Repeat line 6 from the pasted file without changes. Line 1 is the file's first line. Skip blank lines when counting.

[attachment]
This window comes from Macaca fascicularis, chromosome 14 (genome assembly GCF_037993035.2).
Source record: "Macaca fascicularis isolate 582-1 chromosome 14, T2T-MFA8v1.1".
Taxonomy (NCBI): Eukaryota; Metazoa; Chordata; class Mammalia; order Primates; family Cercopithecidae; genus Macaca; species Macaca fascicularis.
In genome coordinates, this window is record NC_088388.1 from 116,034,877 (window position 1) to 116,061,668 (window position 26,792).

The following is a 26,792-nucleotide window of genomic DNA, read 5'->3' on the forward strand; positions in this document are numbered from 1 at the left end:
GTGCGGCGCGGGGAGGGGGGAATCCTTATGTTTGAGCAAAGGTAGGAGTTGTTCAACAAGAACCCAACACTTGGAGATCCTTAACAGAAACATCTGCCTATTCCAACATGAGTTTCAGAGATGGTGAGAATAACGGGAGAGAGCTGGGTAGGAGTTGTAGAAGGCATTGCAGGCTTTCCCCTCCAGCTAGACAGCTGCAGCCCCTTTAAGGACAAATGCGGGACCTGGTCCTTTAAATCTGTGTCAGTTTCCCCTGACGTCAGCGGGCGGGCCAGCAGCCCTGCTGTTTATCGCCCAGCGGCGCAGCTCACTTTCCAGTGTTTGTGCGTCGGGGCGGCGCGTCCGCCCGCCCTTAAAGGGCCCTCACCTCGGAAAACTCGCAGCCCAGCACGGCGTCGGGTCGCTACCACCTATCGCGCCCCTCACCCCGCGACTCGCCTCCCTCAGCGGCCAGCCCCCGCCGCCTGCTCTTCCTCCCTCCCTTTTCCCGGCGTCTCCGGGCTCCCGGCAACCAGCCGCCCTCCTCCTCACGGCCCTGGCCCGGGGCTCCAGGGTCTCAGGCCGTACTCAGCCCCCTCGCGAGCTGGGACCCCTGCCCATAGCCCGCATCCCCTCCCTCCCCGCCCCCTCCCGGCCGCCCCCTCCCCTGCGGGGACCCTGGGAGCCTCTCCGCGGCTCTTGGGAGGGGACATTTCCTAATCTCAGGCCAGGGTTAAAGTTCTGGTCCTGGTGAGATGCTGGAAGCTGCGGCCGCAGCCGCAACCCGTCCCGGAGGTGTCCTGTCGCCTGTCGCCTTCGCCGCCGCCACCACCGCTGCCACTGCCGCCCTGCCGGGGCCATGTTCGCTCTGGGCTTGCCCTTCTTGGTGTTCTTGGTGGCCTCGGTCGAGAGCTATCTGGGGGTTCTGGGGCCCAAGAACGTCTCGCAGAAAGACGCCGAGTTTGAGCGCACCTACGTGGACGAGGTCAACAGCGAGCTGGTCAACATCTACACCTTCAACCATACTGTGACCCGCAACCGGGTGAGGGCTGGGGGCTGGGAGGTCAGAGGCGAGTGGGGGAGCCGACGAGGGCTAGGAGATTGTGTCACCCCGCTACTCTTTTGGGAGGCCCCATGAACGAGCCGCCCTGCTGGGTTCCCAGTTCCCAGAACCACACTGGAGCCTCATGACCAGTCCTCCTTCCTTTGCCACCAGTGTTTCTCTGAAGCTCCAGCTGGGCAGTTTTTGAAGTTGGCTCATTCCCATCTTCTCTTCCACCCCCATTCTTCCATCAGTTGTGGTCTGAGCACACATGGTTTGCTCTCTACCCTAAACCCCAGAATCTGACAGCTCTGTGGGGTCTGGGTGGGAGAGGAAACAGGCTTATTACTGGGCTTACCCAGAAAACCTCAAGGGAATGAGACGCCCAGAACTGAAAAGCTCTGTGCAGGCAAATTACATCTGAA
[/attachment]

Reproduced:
GTGCGGCGCGGGGAGGGGGGAATCCTTATGTTTGAGCAAAGGTAGGAGTTGTTCAACAAGAACCCAACACTTGGAGATCCTTAACAGAAACATCTGCCTATTCCAACATGAGTTTCAGAGATGGTGAGAATAACGGGAGAGAGCTGGGTAGGAGTTGTAGAAGGCATTGCAGGCTTTCCCCTCCAGCTAGACAGCTGCAGCCCCTTTAAGGACAAATGCGGGACCTGGTCCTTTAAATCTGTGTCAGTTTCCCCTGACGTCAGCGGGCGGGCCAGCAGCCCTGCTGTTTATCGCCCAGCGGCGCAGCTCACTTTCCAGTGTTTGTGCGTCGGGGCGGCGCGTCCGCCCGCCCTTAAAGGGCCCTCACCTCGGAAAACTCGCAGCCCAGCACGGCGTCGGGTCGCTACCACCTATCGCGCCCCTCACCCCGCGACTCGCCTCCCTCAGCGGCCAGCCCCCGCCGCCTGCTCTTCCTCCCTCCCTTTTCCCGGCGTCTCCGGGCTCCCGGCAACCAGCCGCCCTCCTCCTCACGGCCCTGGCCCGGGGCTCCAGGGTCTCAGGCCGTACTCAGCCCCCTCGCGAGCTGGGACCCCTGCCCATAGCCCGCATCCCCTCCCTCCCCGCCCCCTCCCGGCCGCCCCCTCCCCTGCGGGGACCCTGGGAGCCTCTCCGCGGCTCTTGGGAGGGGACATTTCCTAATCTCAGGCCAGGGTTAAAGTTCTGGTCCTGGTGAGATGCTGGAAGCTGCGGCCGCAGCCGCAACCCGTCCCGGAGGTGTCCTGTCGCCTGTCGCCTTCGCCGCCGCCACCACCGCTGCCACTGCCGCCCTGCCGGGGCCATGTTCGCTCTGGGCTTGCCCTTCTTGGTGTTCTTGGTGGCCTCGGTCGAGAGCTATCTGGGGGTTCTGGGGCCCAAGAACGTCTCGCAGAAAGACGCCGAGTTTGAGCGCACCTACGTGGACGAGGTCAACAGCGAGCTGGTCAACATCTACACCTTCAACCATACTGTGACCCGCAACCGGGTGAGGGCTGGGGGCTGGGAGGTCAGAGGCGAGTGGGGGAGCCGACGAGGGCTAGGAGATTGTGTCACCCCGCTACTCTTTTGGGAGGCCCCATGAACGAGCCGCCCTGCTGGGTTCCCAGTTCCCAGAACCACACTGGAGCCTCATGACCAGTCCTCCTTCCTTTGCCACCAGTGTTTCTCTGAAGCTCCAGCTGGGCAGTTTTTGAAGTTGGCTCATTCCCATCTTCTCTTCCACCCCCATTCTTCCATCAGTTGTGGTCTGAGCACACATGGTTTGCTCTCTACCCTAAACCCCAGAATCTGACAGCTCTGTGGGGTCTGGGTGGGAGAGGAAACAGGCTTATTACTGGGCTTACCCAGAAAACCTCAAGGGAATGAGACGCCCAGAACTGAAAAGCTCTGTGCAGGCAAATTACATCTGAA